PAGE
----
24 Hours of Le Mans

The most important motor endurance race in the sixties was the scene of a feverish battle between Ford and Ferrari, timed by Longines.
No other race in the world is as challenging for drivers and their cars as the 24 Hours of ­Le Mans: the 13,5 km (8.38 miles) circuit follows bumpy country roads where the drivers chase each other day and night. On the Mulsanne Straight, a straight stretch almost 5 km (3.10 miles) long, the fastest racing cars (Porsche 917) reached a top speed of over 390 km/h (242 mph) as early as in 1971. At the same time, there are numerous private participants, in much slower vehicles. The race is a highly demanding endurance test for every racing team.
Ferrari first dominated the race in the 1960s, with a series of uninterrupted victories from 1960 to 1963. American car giant Ford tried to take over the Italian racing car manufacturer in 1963. When Ferrari was struggling with financial problems. But after days of negotiations, commendatore Enzo Ferrari rejected the offer at the very last moment. Only one week later, the severely disappointed Henry Ford II switched to plan B: to develop his own racing car. “You go to Le Mans and beat his ass,” Ford ordered his subordinates.
In March 1969, Longines was present at the Geneva Motor Show, at the ACS stand with a giant luminous panel from Télé-Longines. This was the first world presentation of the legendary Porsche 917.
The Ferrari 512 S from the Scuderia Filipinetti (drivers Corrado Manfredini/Gianpiero Moretti), with “Longines Chronométrage Officiel” stickers on its wings, at Le Mans 1970.
Quickly, Ford assembled a racing team. With the help of the English sports car manufacturer Lola, Ford put the sleek mid-engine GT 40 sports car on wheels, powered by a Ford V8 engine. In 1964, the American challengers competed against the Italians for the first time in Le Mans. Their cars were already surprisingly fast, but not reliable enough. The lap times, the fastest round, the distances between the cars and the 24 hours were precisely measured by Longines, the Official Timekeeper of Le Mans – as in every year between 1960 and 1991.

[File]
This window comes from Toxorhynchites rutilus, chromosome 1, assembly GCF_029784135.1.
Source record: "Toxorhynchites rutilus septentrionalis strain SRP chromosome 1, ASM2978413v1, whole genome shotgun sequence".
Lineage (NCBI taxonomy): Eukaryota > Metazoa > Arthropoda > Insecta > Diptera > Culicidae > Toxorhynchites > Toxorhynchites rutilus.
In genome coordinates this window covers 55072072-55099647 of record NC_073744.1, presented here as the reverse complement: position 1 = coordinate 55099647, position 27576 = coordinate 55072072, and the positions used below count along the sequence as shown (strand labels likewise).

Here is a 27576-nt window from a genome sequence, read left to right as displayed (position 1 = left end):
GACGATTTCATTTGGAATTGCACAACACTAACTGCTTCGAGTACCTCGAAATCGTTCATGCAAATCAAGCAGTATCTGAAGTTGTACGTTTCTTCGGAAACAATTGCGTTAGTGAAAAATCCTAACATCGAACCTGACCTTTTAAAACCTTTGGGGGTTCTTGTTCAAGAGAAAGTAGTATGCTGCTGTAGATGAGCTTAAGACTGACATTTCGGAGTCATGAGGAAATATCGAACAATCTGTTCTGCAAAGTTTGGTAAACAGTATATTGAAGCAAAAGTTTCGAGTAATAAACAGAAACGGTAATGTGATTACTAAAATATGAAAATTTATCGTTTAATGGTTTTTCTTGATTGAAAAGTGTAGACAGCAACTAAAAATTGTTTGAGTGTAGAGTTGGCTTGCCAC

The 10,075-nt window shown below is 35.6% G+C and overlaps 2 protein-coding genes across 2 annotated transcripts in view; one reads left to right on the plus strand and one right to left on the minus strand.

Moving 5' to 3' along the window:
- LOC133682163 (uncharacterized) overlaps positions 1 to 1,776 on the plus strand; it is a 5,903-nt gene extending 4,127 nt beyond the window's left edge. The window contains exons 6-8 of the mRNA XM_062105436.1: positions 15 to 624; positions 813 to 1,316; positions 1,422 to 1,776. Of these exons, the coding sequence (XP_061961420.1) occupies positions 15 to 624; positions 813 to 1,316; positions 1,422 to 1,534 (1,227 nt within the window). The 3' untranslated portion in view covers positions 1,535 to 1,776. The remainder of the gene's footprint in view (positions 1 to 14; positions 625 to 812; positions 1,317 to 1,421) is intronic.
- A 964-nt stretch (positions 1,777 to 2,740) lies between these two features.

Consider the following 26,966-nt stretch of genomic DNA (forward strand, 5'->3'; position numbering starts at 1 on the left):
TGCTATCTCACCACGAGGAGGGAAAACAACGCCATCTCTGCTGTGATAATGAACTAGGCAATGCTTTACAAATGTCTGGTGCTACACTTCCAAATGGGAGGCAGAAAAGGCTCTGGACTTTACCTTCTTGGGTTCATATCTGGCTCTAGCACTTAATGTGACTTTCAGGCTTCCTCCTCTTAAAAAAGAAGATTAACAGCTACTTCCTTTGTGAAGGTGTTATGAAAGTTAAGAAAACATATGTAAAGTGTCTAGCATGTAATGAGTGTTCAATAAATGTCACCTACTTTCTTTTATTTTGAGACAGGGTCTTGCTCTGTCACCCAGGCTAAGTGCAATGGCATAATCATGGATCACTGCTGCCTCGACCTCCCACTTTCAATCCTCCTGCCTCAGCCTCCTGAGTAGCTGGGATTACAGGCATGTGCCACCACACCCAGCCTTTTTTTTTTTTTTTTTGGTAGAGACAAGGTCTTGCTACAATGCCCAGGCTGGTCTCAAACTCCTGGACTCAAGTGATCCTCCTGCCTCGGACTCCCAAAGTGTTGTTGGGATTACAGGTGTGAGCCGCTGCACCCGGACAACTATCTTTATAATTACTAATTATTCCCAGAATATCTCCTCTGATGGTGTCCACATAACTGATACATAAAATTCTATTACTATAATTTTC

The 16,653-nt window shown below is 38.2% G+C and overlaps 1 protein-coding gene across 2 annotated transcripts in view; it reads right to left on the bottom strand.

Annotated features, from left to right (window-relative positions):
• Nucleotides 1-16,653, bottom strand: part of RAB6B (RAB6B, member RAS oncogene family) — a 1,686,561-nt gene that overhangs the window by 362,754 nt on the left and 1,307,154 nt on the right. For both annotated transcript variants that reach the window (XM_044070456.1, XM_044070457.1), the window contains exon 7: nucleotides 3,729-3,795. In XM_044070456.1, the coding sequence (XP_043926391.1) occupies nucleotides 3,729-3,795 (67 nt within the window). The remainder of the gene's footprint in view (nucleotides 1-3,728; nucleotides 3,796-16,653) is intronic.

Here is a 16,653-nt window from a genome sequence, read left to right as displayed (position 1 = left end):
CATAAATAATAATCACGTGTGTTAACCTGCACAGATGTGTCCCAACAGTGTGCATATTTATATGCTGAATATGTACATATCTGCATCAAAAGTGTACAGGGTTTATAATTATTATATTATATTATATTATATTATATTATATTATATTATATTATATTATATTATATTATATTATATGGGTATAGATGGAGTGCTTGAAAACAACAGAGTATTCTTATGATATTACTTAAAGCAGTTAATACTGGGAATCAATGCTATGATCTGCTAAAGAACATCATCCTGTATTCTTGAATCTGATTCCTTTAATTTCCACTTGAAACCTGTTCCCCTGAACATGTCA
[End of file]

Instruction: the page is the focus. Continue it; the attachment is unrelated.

Ford had invested millions of dollars in a victory – and in 1964 he still had to suffer a bitter defeat: the three GT 40s all failed. Instead of a Ford, a “prancing horse” crossed the finishing line as the winner, with Nino Vaccarella (co-driver Jean Guichet) behind the wheel. In their Ferrari 275P, the pilots covered more than 4,695 km (2,917 miles) in 24 hours.
Ford then sought help from the Texan Carroll Shelby: the former Le Mans winner (1959) and sports car builder improved the Ford GT 40 in crucial points, together with his race driver and mechanic Ken Miles. Above all they implanted a more powerful 7-litre engine and improved the brakes as well as handling. But the cars with their huge, heavy engines were still unreliable: 1965 was a total disaster for Ford, with all six of its cars retiring before the seventh hour. Enzo Ferrari triumphed with his red racers in first, second and third place.

They had to try a third time. In 1966, the Americans arrived with 20 tonnes of spare parts, equipment and an armada of 15 racing cars (GT40 Mk II). The organisers accepted eight of them. This time, the GT40s set the pace: Longines timed Dan Gurney (USA) in his Ford with the fastest qualifying lap of 3 minutes and 30.6 seconds, which corresponds to an average speed of 230,1 km/h (143 mph). Three further Ford drivers followed just one second behind.